}
    }
    return 0;
}
Output:
Enter number of elements: 5 Memory successfully allocated using malloc. The elements of the array are: 1, 2, 3, 4, 5,

C calloc() technique

“calloc” or “coterminous designation” technique in C is utilized to powerfully assign the predefined number of squares of memory of the predetermined kind. it is particularly like malloc() however has two distinct focuses and these are:
  • It instates each square with a default esteem ‘0’.
  • It has two boundaries or contentions as contrast with malloc().

Syntax:

ptr = (cast-type*)calloc(n, element-size);
here, n is the no. of elements and element-size is the size of each element.

For Example:

ptr = (float*) calloc(25, sizeof(float));
This statement allocates contiguous space in memory for 25 elements each with the size of the float.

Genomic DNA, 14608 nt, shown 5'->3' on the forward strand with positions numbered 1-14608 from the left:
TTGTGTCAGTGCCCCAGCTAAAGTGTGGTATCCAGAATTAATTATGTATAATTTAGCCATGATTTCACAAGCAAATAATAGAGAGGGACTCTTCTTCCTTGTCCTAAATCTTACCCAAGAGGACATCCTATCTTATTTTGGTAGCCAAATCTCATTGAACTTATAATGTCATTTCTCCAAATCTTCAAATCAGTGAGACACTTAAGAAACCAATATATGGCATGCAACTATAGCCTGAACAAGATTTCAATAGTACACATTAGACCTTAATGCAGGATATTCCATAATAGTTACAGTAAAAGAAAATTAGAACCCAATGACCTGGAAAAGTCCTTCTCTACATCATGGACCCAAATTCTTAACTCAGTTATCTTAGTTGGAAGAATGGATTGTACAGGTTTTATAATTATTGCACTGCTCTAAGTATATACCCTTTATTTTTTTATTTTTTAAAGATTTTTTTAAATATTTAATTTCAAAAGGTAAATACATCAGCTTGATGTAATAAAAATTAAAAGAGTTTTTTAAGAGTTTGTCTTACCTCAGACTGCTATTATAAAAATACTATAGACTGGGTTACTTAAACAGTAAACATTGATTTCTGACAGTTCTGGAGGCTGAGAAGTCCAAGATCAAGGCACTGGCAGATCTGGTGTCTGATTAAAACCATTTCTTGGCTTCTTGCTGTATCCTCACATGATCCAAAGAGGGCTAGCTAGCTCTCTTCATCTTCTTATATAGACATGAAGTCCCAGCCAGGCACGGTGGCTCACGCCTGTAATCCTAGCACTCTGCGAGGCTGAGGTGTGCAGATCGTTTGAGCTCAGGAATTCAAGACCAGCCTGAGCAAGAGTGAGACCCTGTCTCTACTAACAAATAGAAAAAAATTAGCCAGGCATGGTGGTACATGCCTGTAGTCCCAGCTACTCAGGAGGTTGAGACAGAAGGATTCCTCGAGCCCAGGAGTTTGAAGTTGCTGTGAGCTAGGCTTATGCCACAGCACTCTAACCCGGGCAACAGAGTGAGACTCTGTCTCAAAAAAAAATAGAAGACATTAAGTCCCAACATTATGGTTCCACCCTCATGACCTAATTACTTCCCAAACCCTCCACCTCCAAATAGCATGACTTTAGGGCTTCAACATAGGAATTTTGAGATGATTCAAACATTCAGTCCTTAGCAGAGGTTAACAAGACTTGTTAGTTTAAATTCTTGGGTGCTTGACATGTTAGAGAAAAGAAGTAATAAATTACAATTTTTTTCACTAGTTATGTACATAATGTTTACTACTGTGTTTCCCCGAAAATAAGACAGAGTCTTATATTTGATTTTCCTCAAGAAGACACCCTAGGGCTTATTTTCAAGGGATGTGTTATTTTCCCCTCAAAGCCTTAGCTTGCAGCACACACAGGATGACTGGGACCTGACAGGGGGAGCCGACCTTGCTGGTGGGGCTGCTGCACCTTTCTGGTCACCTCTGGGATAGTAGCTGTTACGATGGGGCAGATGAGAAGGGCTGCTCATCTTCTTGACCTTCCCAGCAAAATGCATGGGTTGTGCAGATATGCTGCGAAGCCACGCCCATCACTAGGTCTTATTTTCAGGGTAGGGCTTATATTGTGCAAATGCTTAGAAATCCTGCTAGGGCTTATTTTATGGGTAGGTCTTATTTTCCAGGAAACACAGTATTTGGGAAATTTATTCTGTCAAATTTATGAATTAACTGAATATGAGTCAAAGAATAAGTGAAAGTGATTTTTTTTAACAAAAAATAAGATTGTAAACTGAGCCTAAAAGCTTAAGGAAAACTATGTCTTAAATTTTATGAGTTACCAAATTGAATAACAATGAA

Example:

#include <stdio.h>
#include <stdlib.h>
int main()
{
    // This pointer will hold the
    // base address of the block created
    int* ptr;
    int n, i;
    // Get the number of elements for the array
    n = 5;
    printf("Enter number of elements: %d\n", n);
    // Dynamically allocate memory using calloc()
    ptr = (int*)calloc(n, sizeof(int));
    // Check if the memory has been successfully
    // allocated by calloc or not
    if (ptr == NULL) {
        printf("Memory not allocated.\n");
        exit(0);
    }
    else {
        // Memory has been successfully allocated
        printf("Memory successfully allocated using calloc.\n");
        // Get the elements of the array
        for (i = 0; i < n; ++i) {
            ptr[i] = i + 1;
        }
        // Print the elements of the array
        printf("The elements of the array are: ");